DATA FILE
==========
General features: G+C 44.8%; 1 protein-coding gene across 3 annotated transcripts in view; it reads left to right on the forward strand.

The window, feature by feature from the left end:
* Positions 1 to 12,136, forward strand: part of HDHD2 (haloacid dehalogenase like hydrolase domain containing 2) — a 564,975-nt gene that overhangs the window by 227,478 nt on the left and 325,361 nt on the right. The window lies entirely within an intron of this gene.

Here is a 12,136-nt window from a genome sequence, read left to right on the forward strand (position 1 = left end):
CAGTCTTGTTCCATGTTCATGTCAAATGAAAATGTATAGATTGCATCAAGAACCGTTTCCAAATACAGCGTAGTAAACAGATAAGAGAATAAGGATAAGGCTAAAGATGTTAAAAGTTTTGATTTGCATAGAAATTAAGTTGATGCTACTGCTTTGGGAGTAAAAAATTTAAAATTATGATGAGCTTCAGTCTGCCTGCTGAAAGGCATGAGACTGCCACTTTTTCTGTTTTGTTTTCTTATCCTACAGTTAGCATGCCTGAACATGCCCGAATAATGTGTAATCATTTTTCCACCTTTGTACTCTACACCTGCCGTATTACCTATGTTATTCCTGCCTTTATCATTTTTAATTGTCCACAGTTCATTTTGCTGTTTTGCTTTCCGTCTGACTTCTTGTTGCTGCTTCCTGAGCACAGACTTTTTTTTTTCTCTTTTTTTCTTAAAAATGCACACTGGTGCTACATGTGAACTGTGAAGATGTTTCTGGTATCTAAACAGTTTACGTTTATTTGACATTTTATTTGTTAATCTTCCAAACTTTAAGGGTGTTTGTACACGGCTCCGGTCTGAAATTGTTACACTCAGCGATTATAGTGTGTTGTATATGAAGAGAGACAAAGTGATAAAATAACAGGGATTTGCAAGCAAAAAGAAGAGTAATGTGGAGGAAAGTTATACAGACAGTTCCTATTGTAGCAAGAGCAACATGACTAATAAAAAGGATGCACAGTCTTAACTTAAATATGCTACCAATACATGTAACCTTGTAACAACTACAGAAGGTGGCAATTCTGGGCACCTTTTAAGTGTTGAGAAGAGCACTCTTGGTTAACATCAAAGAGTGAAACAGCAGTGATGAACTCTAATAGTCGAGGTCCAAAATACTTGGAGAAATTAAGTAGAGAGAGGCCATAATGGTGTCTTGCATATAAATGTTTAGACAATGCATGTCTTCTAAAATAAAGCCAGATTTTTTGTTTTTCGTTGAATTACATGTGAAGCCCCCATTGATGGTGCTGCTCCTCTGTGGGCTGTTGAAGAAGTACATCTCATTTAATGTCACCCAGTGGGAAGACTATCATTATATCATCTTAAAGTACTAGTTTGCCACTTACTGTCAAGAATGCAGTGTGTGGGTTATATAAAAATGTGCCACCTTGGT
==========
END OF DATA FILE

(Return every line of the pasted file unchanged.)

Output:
General features: G+C 44.8%; 1 protein-coding gene across 3 annotated transcripts in view; it reads left to right on the forward strand.

The window, feature by feature from the left end:
* Positions 1 to 12,136, forward strand: part of HDHD2 (haloacid dehalogenase like hydrolase domain containing 2) — a 564,975-nt gene that overhangs the window by 227,478 nt on the left and 325,361 nt on the right. The window lies entirely within an intron of this gene.

Here is a 12,136-nt window from a genome sequence, read left to right on the forward strand (position 1 = left end):
CAGTCTTGTTCCATGTTCATGTCAAATGAAAATGTATAGATTGCATCAAGAACCGTTTCCAAATACAGCGTAGTAAACAGATAAGAGAATAAGGATAAGGCTAAAGATGTTAAAAGTTTTGATTTGCATAGAAATTAAGTTGATGCTACTGCTTTGGGAGTAAAAAATTTAAAATTATGATGAGCTTCAGTCTGCCTGCTGAAAGGCATGAGACTGCCACTTTTTCTGTTTTGTTTTCTTATCCTACAGTTAGCATGCCTGAACATGCCCGAATAATGTGTAATCATTTTTCCACCTTTGTACTCTACACCTGCCGTATTACCTATGTTATTCCTGCCTTTATCATTTTTAATTGTCCACAGTTCATTTTGCTGTTTTGCTTTCCGTCTGACTTCTTGTTGCTGCTTCCTGAGCACAGACTTTTTTTTTTCTCTTTTTTTCTTAAAAATGCACACTGGTGCTACATGTGAACTGTGAAGATGTTTCTGGTATCTAAACAGTTTACGTTTATTTGACATTTTATTTGTTAATCTTCCAAACTTTAAGGGTGTTTGTACACGGCTCCGGTCTGAAATTGTTACACTCAGCGATTATAGTGTGTTGTATATGAAGAGAGACAAAGTGATAAAATAACAGGGATTTGCAAGCAAAAAGAAGAGTAATGTGGAGGAAAGTTATACAGACAGTTCCTATTGTAGCAAGAGCAACATGACTAATAAAAAGGATGCACAGTCTTAACTTAAATATGCTACCAATACATGTAACCTTGTAACAACTACAGAAGGTGGCAATTCTGGGCACCTTTTAAGTGTTGAGAAGAGCACTCTTGGTTAACATCAAAGAGTGAAACAGCAGTGATGAACTCTAATAGTCGAGGTCCAAAATACTTGGAGAAATTAAGTAGAGAGAGGCCATAATGGTGTCTTGCATATAAATGTTTAGACAATGCATGTCTTCTAAAATAAAGCCAGATTTTTTGTTTTTCGTTGAATTACATGTGAAGCCCCCATTGATGGTGCTGCTCCTCTGTGGGCTGTTGAAGAAGTACATCTCATTTAATGTCACCCAGTGGGAAGACTATCATTATATCATCTTAAAGTACTAGTTTGCCACTTACTGTCAAGAATGCAGTGTGTGGGTTATATAAAAATGTGCCACCTTGGT